Scratching an itch may be an everyday activity, but it’s also a longstanding conundrum to scientists who have never been sure if the urge originated in the skin or the brain. Until now. A new study from University of Minnesota neuroscientists appears to show that both the itch, and the relief scratching provides, come from specialized cells in the spinal cord, the New York Times reports.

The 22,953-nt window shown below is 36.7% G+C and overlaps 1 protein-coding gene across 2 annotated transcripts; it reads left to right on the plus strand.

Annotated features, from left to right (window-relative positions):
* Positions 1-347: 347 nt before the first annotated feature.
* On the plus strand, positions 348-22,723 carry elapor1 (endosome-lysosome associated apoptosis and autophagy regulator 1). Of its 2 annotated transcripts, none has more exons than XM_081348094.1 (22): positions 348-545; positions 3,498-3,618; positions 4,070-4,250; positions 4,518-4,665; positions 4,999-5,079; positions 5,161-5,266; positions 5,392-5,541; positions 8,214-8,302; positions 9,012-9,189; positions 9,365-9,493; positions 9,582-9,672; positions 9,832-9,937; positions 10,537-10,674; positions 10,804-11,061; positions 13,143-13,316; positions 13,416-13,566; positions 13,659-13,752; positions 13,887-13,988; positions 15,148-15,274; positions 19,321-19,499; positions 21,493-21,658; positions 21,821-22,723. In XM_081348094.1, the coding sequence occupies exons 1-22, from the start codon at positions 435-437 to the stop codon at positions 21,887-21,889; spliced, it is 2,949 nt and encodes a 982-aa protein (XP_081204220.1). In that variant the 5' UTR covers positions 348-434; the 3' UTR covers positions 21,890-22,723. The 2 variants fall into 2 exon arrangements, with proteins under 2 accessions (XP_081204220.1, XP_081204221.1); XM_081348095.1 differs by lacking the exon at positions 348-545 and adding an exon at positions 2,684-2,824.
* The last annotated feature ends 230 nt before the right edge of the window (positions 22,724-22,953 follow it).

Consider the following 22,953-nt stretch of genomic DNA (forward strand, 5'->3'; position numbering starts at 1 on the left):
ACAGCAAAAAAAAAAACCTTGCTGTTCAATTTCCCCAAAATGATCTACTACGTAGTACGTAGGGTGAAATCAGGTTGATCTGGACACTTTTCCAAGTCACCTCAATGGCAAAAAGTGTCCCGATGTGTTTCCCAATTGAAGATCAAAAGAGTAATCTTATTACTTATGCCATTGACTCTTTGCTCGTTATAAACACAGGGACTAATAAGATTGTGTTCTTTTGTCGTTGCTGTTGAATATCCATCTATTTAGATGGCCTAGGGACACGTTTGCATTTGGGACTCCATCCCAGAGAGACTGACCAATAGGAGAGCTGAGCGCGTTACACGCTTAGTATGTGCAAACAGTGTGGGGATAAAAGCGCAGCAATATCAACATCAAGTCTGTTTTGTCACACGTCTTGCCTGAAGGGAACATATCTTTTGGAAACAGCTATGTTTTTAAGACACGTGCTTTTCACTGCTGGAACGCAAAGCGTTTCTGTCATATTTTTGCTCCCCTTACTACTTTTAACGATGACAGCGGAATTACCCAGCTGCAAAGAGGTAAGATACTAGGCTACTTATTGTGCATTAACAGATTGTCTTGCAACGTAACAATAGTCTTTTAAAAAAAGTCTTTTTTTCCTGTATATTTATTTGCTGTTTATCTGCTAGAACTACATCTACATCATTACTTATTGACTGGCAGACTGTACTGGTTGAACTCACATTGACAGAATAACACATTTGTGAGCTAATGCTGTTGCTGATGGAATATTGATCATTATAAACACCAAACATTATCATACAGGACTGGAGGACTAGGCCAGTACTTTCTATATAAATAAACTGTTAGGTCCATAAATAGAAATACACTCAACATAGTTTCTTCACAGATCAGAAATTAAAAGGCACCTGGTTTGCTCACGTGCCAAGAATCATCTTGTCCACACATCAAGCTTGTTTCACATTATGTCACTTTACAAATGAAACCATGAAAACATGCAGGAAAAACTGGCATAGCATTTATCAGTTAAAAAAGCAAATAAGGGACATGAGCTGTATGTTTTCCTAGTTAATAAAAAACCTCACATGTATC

“It’s as if there’s a little brain in there that creates this state in which scratching—which normally excites pain cells—instead inhibits them,” says a study co-author. The researchers injected monkeys with histamines, and immediately saw their spinothalamic neurons begin firing. When they scratched the itchy skin, that activity stopped. “It’s the first time I’ve ever seen a noxious stimulus—the scratching—stop the firing of cells.”